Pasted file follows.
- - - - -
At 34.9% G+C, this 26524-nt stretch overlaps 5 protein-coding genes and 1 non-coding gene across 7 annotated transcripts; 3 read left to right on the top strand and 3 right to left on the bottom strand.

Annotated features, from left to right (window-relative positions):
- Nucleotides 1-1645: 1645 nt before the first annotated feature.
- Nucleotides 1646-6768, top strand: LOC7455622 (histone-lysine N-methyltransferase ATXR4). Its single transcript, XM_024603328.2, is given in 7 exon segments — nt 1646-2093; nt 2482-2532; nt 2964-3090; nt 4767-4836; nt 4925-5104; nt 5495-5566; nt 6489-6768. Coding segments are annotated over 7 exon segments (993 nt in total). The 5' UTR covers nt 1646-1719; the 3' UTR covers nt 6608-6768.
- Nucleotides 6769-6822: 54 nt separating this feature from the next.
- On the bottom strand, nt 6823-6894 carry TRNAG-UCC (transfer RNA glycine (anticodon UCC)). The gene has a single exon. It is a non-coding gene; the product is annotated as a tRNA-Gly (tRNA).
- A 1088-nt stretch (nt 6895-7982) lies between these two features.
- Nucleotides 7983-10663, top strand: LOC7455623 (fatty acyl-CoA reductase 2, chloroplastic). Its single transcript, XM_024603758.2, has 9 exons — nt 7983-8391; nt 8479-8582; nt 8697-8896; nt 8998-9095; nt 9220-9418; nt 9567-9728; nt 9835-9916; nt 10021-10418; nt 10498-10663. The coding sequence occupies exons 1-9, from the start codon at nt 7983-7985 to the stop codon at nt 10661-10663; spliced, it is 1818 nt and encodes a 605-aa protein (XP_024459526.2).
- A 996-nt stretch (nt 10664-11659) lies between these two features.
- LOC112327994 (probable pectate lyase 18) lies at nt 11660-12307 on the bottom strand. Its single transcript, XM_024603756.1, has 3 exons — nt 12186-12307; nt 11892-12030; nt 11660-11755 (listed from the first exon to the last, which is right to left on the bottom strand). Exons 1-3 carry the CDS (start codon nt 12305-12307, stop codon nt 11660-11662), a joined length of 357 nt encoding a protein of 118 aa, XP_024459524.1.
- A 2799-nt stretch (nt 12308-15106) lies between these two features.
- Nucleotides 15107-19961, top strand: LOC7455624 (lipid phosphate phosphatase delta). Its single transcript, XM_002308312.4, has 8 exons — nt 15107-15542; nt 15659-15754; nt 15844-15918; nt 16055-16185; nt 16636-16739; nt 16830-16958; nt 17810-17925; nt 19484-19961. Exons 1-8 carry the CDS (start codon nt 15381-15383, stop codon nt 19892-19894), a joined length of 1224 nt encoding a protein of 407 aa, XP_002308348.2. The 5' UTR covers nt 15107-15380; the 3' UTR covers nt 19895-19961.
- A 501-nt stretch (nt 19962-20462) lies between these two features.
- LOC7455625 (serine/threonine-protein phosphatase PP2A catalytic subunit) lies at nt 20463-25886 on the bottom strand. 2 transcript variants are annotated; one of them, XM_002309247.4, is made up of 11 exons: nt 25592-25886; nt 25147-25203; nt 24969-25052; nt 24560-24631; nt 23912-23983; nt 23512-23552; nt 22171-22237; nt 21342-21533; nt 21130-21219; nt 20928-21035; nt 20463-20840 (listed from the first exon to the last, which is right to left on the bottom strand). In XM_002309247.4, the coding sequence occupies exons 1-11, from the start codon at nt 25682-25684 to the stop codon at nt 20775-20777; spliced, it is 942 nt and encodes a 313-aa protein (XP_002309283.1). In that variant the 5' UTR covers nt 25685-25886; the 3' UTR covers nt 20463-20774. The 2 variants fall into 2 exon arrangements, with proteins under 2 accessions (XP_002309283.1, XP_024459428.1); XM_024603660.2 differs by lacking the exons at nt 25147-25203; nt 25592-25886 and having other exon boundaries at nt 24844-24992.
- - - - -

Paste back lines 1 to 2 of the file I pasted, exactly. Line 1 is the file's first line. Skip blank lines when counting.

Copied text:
At 34.9% G+C, this 26524-nt stretch overlaps 5 protein-coding genes and 1 non-coding gene across 7 annotated transcripts; 3 read left to right on the top strand and 3 right to left on the bottom strand.

Annotated features, from left to right (window-relative positions):